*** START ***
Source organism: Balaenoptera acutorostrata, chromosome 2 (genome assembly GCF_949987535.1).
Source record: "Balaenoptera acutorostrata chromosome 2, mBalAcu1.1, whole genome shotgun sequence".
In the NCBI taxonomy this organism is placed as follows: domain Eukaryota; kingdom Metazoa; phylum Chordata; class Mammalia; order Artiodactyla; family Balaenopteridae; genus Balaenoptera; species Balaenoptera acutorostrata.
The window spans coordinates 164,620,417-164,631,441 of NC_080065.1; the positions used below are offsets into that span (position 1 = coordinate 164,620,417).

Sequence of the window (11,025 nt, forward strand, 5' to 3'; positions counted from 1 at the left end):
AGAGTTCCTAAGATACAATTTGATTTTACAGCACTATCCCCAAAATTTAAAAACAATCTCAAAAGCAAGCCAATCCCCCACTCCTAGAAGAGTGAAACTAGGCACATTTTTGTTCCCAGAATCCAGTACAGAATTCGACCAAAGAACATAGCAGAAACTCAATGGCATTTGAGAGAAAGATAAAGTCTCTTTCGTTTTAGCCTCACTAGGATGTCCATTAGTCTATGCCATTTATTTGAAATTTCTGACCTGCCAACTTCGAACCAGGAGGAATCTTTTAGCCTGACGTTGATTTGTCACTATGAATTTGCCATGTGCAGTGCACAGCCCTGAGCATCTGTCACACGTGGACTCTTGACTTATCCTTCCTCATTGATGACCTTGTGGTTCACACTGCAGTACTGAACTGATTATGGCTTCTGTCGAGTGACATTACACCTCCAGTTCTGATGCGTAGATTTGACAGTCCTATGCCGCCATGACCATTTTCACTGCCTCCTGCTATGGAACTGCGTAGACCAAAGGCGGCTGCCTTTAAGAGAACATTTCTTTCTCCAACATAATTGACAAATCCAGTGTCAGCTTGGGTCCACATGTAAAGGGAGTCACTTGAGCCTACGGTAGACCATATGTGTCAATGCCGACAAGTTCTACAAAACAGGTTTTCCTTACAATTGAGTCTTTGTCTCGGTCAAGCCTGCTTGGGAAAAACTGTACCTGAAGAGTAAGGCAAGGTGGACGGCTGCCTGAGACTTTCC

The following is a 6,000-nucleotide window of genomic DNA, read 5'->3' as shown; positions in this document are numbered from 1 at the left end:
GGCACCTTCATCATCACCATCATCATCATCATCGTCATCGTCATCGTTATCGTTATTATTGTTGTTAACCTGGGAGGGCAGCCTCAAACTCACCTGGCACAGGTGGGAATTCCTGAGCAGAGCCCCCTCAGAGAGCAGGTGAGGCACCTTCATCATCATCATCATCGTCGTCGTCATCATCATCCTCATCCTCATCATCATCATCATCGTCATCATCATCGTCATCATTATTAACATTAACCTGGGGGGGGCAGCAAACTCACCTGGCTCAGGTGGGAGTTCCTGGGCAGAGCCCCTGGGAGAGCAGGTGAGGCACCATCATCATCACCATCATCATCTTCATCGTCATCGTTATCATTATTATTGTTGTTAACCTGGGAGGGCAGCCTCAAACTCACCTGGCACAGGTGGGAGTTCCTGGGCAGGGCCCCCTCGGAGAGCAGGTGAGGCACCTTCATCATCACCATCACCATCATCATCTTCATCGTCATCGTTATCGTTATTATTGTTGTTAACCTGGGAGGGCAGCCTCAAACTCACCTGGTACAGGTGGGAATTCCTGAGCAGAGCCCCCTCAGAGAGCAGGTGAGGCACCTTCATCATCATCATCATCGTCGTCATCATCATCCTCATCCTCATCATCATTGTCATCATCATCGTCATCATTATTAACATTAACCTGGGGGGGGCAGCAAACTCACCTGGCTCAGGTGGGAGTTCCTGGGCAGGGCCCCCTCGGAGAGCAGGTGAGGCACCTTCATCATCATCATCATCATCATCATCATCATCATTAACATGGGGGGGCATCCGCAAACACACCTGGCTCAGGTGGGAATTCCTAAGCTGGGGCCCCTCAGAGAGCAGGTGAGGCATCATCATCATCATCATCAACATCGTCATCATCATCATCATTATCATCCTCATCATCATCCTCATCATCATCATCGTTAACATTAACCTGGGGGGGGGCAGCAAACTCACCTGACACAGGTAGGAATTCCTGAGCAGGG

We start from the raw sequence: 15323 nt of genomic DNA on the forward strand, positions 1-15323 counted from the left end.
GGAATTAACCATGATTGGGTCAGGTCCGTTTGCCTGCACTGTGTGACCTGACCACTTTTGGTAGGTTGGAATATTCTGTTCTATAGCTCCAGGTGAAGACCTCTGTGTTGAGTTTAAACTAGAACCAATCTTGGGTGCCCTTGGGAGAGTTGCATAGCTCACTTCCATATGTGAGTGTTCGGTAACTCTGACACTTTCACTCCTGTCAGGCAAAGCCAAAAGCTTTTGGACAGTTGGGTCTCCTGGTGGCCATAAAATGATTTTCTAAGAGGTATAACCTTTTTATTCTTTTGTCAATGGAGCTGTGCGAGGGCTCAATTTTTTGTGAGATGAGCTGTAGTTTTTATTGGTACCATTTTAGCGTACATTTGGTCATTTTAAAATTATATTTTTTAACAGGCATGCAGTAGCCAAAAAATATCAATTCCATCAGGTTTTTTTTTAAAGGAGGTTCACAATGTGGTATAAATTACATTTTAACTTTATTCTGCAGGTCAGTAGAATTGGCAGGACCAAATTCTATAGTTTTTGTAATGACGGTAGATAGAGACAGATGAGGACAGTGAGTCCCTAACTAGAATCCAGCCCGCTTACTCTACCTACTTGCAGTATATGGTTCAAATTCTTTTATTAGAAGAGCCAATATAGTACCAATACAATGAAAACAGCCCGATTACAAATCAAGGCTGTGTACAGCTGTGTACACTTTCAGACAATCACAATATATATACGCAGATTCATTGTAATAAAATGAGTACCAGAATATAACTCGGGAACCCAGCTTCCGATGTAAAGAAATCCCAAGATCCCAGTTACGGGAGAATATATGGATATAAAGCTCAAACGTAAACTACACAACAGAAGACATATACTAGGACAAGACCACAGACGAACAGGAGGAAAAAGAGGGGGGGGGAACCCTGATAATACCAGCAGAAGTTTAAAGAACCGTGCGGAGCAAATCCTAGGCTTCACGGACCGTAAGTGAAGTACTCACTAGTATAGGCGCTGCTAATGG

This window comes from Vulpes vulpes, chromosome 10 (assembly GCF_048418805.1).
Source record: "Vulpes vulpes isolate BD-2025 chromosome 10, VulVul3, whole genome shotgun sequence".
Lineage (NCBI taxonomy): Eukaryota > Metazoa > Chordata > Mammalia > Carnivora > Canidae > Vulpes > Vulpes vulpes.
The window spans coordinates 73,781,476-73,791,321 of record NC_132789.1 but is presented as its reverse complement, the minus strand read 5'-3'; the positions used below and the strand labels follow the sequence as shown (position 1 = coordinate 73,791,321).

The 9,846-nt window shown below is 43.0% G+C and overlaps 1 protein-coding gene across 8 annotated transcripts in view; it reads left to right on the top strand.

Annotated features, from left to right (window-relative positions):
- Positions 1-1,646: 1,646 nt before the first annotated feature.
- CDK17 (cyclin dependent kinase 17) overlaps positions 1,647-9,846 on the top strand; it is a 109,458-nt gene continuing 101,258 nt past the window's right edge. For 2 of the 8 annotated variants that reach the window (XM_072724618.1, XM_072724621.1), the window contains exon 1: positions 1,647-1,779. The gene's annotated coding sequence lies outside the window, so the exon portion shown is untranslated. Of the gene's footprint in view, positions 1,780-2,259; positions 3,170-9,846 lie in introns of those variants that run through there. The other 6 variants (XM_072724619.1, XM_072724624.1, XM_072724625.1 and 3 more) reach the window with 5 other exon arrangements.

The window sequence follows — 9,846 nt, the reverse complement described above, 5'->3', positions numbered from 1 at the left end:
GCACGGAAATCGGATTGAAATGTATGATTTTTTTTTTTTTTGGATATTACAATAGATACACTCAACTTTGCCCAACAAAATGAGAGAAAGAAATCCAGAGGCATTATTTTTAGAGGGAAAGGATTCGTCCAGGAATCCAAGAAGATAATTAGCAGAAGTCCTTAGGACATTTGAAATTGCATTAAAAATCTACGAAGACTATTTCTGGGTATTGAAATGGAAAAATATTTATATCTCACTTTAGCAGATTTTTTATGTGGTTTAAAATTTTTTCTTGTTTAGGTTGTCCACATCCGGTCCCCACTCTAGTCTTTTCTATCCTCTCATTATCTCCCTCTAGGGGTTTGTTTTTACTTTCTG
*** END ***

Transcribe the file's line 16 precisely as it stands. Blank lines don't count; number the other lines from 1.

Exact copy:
Annotated features, from left to right (window-relative positions):